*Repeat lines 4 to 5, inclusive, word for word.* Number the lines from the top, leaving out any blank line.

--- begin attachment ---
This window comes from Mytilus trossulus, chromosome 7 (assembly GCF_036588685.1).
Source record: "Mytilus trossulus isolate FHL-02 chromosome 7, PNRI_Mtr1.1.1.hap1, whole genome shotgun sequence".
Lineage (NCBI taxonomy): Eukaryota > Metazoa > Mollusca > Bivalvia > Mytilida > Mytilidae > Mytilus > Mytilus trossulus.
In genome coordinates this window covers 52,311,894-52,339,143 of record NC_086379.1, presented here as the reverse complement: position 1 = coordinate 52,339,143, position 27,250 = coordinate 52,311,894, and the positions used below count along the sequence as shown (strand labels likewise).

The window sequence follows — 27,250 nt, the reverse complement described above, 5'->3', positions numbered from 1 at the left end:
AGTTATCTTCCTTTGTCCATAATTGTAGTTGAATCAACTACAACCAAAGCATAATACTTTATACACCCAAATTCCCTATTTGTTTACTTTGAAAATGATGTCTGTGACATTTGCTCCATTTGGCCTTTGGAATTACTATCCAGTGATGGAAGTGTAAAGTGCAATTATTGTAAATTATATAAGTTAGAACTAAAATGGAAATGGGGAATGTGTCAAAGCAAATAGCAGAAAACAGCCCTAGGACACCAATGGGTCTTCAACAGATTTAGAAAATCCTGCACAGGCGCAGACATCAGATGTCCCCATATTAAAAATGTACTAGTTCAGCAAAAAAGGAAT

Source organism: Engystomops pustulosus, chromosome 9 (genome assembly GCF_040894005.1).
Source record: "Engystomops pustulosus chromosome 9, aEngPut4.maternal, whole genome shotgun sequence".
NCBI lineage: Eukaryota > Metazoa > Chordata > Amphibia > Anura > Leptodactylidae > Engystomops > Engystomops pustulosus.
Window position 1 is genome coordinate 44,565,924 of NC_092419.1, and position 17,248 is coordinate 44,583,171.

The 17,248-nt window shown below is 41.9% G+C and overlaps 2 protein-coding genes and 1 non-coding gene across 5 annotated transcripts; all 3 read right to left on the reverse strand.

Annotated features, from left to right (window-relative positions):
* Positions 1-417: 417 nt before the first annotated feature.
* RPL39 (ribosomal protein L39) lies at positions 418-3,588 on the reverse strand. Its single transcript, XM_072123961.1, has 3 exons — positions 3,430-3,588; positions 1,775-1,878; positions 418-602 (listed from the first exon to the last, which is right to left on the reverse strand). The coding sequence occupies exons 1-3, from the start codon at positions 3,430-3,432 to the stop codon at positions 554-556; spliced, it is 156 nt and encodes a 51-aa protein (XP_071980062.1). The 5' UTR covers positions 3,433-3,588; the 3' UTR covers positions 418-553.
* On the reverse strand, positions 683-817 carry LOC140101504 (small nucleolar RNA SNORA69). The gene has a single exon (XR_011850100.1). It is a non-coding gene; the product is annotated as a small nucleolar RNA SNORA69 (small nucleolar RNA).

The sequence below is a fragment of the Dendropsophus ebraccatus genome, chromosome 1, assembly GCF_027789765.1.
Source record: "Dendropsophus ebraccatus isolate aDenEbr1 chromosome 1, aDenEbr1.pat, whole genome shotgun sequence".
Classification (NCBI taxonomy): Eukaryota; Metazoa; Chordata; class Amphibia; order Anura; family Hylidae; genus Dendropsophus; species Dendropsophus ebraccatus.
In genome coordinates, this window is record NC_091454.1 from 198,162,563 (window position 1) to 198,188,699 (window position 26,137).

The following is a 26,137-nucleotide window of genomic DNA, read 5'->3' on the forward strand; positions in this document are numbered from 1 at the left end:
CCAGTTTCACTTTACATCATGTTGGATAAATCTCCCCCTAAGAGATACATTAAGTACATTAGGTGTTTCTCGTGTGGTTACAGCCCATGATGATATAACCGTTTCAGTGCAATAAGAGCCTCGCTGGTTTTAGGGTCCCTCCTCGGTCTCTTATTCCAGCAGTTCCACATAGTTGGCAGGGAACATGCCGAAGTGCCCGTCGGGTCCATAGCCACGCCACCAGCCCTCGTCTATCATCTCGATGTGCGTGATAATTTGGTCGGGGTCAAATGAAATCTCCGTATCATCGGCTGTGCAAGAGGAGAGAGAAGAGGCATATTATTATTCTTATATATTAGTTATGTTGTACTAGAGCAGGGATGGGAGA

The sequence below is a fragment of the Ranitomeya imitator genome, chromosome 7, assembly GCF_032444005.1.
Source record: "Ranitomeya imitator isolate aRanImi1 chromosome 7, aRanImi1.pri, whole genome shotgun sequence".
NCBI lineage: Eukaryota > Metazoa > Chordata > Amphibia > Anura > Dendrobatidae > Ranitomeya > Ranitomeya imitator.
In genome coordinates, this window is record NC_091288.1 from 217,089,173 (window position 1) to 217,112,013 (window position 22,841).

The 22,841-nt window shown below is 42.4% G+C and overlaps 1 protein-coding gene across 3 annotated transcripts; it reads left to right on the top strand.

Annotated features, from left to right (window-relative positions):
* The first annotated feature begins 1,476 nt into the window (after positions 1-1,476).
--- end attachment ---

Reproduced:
In genome coordinates this window covers 52,311,894-52,339,143 of record NC_086379.1, presented here as the reverse complement: position 1 = coordinate 52,339,143, position 27,250 = coordinate 52,311,894, and the positions used below count along the sequence as shown (strand labels likewise).

The window sequence follows — 27,250 nt, the reverse complement described above, 5'->3', positions numbered from 1 at the left end: